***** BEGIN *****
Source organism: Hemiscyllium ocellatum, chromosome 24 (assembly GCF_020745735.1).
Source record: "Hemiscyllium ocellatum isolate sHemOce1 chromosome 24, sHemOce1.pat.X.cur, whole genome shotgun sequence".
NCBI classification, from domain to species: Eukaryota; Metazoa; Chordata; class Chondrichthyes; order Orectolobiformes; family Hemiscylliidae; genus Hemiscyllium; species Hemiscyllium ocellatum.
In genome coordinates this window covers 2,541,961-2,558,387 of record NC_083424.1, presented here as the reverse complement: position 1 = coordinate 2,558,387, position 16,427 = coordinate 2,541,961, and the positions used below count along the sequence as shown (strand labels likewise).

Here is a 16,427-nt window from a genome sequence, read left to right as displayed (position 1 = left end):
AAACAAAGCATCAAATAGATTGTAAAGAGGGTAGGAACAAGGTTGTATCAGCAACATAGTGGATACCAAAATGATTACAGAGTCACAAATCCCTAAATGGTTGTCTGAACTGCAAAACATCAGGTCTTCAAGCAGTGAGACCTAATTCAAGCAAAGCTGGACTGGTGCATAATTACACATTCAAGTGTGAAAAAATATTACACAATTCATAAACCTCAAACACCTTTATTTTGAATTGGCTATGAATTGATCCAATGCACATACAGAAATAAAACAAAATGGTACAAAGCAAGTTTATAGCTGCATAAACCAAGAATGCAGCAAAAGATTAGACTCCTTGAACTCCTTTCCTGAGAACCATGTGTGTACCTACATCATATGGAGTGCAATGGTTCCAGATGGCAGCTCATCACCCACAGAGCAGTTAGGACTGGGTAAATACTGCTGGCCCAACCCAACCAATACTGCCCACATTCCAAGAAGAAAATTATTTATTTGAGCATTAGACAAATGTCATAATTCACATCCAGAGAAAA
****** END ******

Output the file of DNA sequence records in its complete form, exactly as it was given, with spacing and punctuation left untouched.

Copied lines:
Source organism: Hemiscyllium ocellatum, chromosome 24 (assembly GCF_020745735.1).
Source record: "Hemiscyllium ocellatum isolate sHemOce1 chromosome 24, sHemOce1.pat.X.cur, whole genome shotgun sequence".
NCBI classification, from domain to species: Eukaryota; Metazoa; Chordata; class Chondrichthyes; order Orectolobiformes; family Hemiscylliidae; genus Hemiscyllium; species Hemiscyllium ocellatum.
In genome coordinates this window covers 2,541,961-2,558,387 of record NC_083424.1, presented here as the reverse complement: position 1 = coordinate 2,558,387, position 16,427 = coordinate 2,541,961, and the positions used below count along the sequence as shown (strand labels likewise).

Here is a 16,427-nt window from a genome sequence, read left to right as displayed (position 1 = left end):
AAACAAAGCATCAAATAGATTGTAAAGAGGGTAGGAACAAGGTTGTATCAGCAACATAGTGGATACCAAAATGATTACAGAGTCACAAATCCCTAAATGGTTGTCTGAACTGCAAAACATCAGGTCTTCAAGCAGTGAGACCTAATTCAAGCAAAGCTGGACTGGTGCATAATTACACATTCAAGTGTGAAAAAATATTACACAATTCATAAACCTCAAACACCTTTATTTTGAATTGGCTATGAATTGATCCAATGCACATACAGAAATAAAACAAAATGGTACAAAGCAAGTTTATAGCTGCATAAACCAAGAATGCAGCAAAAGATTAGACTCCTTGAACTCCTTTCCTGAGAACCATGTGTGTACCTACATCATATGGAGTGCAATGGTTCCAGATGGCAGCTCATCACCCACAGAGCAGTTAGGACTGGGTAAATACTGCTGGCCCAACCCAACCAATACTGCCCACATTCCAAGAAGAAAATTATTTATTTGAGCATTAGACAAATGTCATAATTCACATCCAGAGAAAA